Reception of Voragine’s sermons in Central Europe – a few examples

Stanislava KUZMOVA (Central European University, Budapest)

Frequently sermon collections were compiled of model sermons by various authors, the primary criterion being utility of the copied texts. It is not surprising that widespread sermons by authors like Voragine appeared in collections side by side with model sermons and texts by other popular sermon authors or anonymous texts; this is the case of a number of codices from the region of Central Europe as well.

Different case is the use of parts of Voragine’s model sermons, i.e. distinctiones , in newly written models and sermons. Diffusion and general knowlegde of Voragine’s works were the prerequisites for this. In the fifteenth century, and especially in its second half, Voragine’s models were so widespread and well-known that distinctiones based on his sermons appeared as integral parts of manuscript sermon texts.

Scholars noticed that already Peregrinus of Opole (ca. 1260-1333) had probably known and made use of some Voragine’s homiletic models (and not only the legends) in terms of structural schemes and content of his sermons. For example, Peregrinus’ sermon for Nativity depended mainly on Voragine’s sermon and partially on the Legenda aurea (but he could have taken some material also from the Historia scholastica or the sermons of Pope Leo). Wolny maintained that although the content of the sermon depended on Voragine, Peregrinus’ selection and composition of motifs was original.1

Franz Adolph pointed out some textual analogies between the sermons from Voragine’s model collections and the so-called Greculus sermon collection. He noticed that the First Sermon for the First Advent Sunday in Greculus had almost the same three-part structure as the Second Sermon for the First Advent Sunday in Voragine’s de tempore collection, only substituting the word amicum for Voragine’s principem . Greculus made also use of other Voragine’s Advent sermons. In the rest of the sermon collection the use of Voragine is less frequent and it is completely absent from the Lent sermons, Adolph maintains.2

In the second half of the fifteenth century an author of a sermon for the feast of St Stanislaus of Cracow, a Polish martyr bishop, knew and incorporated whole divisions from Voragine’s model sermon collections into his own composition [Budapest University Library, Cod. Lat. 75, f. 450-451]. Interestingly, in this case the author did not take the material from a sermon for either the same liturgical occasion (which was a frequent pattern, but anyway was not possible in the case of St Stanislaus) or for an analogical liturgical locus (e.g. a feast of another martyr bishop). The author took the material from the models that were seemingly very distant in content from the feast of St Stanislaus. Nevertheless, the selected passages fitted very well into the author’s intentions. In one part of his sermon he chose to speak about the ways St Stanislaus imitated Christ in the sanctity of his life, in his death and in his suffering. He found the useful passages in two various sermon models, one in Voragine’s de tempore and another in his quadragesimale .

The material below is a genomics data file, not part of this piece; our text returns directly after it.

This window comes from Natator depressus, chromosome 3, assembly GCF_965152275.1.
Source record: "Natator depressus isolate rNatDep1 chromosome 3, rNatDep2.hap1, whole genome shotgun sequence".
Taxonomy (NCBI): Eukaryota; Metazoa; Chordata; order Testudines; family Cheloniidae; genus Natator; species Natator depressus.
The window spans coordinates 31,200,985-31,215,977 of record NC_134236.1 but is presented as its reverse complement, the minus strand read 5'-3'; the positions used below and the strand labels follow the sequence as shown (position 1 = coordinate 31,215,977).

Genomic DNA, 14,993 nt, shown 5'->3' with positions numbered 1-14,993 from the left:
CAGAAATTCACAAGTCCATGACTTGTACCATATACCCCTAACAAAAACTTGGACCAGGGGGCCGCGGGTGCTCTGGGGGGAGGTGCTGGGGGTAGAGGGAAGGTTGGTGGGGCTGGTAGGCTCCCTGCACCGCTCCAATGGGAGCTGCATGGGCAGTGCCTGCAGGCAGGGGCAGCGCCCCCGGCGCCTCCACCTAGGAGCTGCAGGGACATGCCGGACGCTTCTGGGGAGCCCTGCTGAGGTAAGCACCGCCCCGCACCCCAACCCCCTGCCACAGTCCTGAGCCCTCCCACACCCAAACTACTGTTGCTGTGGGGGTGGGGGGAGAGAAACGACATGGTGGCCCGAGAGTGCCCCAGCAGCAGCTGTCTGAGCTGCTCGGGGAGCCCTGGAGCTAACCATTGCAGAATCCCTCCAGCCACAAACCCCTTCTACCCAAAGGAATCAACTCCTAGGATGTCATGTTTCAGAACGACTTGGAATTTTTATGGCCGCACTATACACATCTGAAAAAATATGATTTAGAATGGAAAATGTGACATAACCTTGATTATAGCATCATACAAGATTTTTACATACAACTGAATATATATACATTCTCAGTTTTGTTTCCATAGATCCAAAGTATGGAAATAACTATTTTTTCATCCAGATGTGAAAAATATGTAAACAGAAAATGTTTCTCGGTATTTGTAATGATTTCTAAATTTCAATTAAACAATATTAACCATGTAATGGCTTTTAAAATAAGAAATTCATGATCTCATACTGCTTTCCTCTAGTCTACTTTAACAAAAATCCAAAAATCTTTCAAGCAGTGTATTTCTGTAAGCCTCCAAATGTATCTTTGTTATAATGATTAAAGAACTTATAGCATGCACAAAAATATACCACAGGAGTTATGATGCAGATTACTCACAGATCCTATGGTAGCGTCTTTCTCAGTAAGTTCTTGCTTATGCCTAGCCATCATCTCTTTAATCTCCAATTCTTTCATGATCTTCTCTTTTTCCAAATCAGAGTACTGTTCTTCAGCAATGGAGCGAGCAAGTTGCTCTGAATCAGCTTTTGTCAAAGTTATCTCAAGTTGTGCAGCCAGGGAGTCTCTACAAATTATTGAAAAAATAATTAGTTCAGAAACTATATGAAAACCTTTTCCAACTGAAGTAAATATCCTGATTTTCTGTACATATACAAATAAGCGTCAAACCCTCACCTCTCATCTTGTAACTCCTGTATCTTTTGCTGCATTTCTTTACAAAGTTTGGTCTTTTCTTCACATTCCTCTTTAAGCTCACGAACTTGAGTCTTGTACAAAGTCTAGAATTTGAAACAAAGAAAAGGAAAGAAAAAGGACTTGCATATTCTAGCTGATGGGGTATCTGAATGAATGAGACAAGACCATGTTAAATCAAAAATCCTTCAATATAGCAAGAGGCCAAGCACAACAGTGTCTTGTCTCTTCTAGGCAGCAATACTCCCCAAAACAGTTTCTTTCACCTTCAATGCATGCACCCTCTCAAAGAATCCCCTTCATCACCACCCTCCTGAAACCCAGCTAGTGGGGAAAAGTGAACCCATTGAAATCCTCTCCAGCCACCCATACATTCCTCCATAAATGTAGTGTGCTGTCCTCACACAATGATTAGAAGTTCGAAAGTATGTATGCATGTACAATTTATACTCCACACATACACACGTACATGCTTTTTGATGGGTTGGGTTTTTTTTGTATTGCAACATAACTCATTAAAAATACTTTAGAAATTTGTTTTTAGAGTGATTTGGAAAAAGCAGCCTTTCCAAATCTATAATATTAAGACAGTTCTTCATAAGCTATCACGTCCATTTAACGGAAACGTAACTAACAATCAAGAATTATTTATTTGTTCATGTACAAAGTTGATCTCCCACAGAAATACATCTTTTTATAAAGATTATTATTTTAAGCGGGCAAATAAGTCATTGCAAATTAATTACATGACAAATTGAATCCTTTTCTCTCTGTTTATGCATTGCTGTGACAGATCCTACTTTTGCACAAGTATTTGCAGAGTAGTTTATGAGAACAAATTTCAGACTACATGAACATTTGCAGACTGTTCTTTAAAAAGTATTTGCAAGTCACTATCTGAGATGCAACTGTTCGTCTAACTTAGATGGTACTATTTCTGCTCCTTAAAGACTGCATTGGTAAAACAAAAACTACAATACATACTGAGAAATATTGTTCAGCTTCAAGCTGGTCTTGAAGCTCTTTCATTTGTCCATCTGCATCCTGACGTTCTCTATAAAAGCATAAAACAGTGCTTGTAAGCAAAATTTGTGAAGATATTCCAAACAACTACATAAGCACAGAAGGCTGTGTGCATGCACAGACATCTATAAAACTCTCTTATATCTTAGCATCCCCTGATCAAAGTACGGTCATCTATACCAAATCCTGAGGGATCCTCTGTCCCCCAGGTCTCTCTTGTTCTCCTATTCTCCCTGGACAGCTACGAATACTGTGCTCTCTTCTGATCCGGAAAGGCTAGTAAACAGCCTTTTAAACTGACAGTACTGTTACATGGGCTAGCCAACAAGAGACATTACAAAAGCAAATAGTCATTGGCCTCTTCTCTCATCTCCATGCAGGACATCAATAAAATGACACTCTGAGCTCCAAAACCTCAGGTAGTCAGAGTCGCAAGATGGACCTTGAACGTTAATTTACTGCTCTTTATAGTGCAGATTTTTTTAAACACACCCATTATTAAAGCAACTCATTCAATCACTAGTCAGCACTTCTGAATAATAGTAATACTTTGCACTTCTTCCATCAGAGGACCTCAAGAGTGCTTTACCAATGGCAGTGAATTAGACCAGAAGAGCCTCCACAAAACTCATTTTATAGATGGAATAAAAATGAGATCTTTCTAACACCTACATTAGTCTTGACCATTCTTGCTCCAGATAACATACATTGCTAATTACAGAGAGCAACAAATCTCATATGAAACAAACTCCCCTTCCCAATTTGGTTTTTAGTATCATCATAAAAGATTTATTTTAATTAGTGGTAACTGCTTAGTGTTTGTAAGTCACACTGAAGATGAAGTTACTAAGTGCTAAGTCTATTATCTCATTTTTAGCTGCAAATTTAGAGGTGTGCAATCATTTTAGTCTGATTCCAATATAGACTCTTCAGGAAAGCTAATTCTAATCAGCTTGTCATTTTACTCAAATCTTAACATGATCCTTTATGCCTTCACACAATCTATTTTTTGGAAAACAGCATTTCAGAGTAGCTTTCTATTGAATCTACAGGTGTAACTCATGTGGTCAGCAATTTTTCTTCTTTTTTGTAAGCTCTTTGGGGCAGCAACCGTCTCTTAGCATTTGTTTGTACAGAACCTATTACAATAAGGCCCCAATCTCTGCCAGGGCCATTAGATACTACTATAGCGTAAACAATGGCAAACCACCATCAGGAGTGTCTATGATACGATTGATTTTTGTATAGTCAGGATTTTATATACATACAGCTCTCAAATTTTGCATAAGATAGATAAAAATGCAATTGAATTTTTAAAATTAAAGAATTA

The material inspired by Voragine forms only one part of this sermon’s complex structure. The divisio thematis determines the main structure of the sermon texts as follows: first part deals with the dignity of the saint’s office, the second section with the sanctity of Stanislaus’ life; the third main structural part of the sermon text elaborates on the topic of the saint’s beatitude and his home in heaven ( excelsior celis factus ). The discussion of the ways St Stanislaus imitated Christ inspired by Voragine’s models appeared in this final part of the sermon. When speaking of the analogies with Christ’s passion, the author first listed the heritage that Christ divided in his spiritual testament to various people – a similar list is to be found in the sermon for Passion Sunday in Voragine’s de tempore collection, but the author might have taken the motif from other sources. Then the writer summarised that while Christ divided in his testament many things as a powerful lord, St Stanislaus, being a servant, did not have so much, but gave away everything he had, his life, his body and his property. The following section on the paralells in the suffering of the saint’s soul with Christ’s passion built again on a passage from Voragine’s First Sermon for Good Friday from Lent collection. It listed four philosophical opinions on the location of the soul in human body and then the ways the Jews struck these four places when they wanted to torment Christ’s soul. The discussion of individual points in the anonymous sermon is less developed than in Voragine’s text, but the parallel between the two texts is evident. The preacher added again the bridge to St Stanislaus: they tortured his soul in the identical four parts of his body: the head, the blood, the heart and the whole body.